FRANKFORT, Ky. (AP) — A member of the legislative ethics commission says he is stepping down from his position due to the panel's handling of a case involving former state Rep. John Arnold.
Vernie McGaha told The Courier-Journal (http://cjky.it/1iYtWCv) that he sent his resignation letter, effective immediately, but Senate President Robert Stivers persuaded him to at least see the case through to the end.
"... President Stivers asked me to hold it until this case is resolved ... and I agreed to do that," McGaha said. "It was a reasonable request."
Three women testified during a hearing last month before the panel that Arnold sexually harassed them.
The commission voted 4-1 to find Arnold guilty. But state law requires at least five "yes" votes from the nine member commission to convict. Three commissioners did not attend the hearing and one seat is vacant.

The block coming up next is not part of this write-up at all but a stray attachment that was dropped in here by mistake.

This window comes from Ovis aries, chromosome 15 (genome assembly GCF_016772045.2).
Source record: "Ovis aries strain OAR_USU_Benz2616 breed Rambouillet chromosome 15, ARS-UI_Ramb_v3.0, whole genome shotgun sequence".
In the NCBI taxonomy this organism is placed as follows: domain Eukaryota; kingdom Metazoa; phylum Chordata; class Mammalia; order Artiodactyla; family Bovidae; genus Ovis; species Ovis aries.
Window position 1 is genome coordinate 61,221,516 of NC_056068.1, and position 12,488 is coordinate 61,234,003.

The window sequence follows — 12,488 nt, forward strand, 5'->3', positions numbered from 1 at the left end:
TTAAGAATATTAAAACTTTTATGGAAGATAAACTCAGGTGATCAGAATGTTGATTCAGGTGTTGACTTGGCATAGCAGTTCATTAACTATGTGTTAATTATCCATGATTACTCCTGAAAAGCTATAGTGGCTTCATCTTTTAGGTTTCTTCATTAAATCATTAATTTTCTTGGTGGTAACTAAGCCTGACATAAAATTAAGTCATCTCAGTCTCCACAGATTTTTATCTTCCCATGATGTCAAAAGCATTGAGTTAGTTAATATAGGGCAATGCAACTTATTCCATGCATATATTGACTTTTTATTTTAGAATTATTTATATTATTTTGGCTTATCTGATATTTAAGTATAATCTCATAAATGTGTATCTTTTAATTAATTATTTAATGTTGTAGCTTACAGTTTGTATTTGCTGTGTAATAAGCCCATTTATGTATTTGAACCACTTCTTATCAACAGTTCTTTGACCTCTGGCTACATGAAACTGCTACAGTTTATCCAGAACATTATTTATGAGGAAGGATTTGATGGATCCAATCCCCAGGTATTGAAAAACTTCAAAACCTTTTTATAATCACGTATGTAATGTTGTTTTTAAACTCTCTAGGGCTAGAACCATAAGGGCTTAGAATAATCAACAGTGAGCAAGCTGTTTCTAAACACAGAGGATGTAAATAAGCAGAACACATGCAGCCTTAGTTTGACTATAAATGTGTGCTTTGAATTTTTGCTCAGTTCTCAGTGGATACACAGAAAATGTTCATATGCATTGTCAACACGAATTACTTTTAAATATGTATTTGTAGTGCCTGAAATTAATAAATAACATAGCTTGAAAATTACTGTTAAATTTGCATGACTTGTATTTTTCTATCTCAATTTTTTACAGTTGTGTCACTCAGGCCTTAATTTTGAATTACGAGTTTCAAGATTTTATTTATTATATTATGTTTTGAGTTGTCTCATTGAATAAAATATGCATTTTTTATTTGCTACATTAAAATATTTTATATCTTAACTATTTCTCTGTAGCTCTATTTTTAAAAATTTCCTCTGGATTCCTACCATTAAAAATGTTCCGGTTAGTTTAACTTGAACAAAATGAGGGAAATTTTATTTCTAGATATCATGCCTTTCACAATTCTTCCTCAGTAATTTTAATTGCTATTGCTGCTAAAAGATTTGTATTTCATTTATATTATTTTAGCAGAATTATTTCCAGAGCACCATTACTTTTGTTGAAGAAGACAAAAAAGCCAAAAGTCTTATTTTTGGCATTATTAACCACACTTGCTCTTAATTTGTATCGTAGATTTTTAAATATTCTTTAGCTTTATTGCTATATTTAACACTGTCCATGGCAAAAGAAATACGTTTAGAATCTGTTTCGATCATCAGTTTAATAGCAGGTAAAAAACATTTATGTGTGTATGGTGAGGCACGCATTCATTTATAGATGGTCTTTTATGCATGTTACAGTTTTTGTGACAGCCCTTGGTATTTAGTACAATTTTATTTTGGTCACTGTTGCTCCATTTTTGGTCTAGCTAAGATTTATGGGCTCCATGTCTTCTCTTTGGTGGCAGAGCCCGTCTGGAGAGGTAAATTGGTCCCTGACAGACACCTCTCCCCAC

"I was disappointed, embarrassed at the last meeting we had. ... I've got other things to do," McGaha told the newspaper in a telephone interview.
"We've had trouble getting a bare quorum at our meetings, which means there's not room for a dissenting vote," McGaha said. "If we can't do better than that on a case this large, well, I don't know if I were someone filing a complaint whether I'd file one or not."
The commission is expected to take up the case again at its next meeting on Wednesday.
Arnold's attorney has said the former lawmaker is suffering from health problems including dementia.
Information from: The Courier-Journal, http://www.courier-journal.com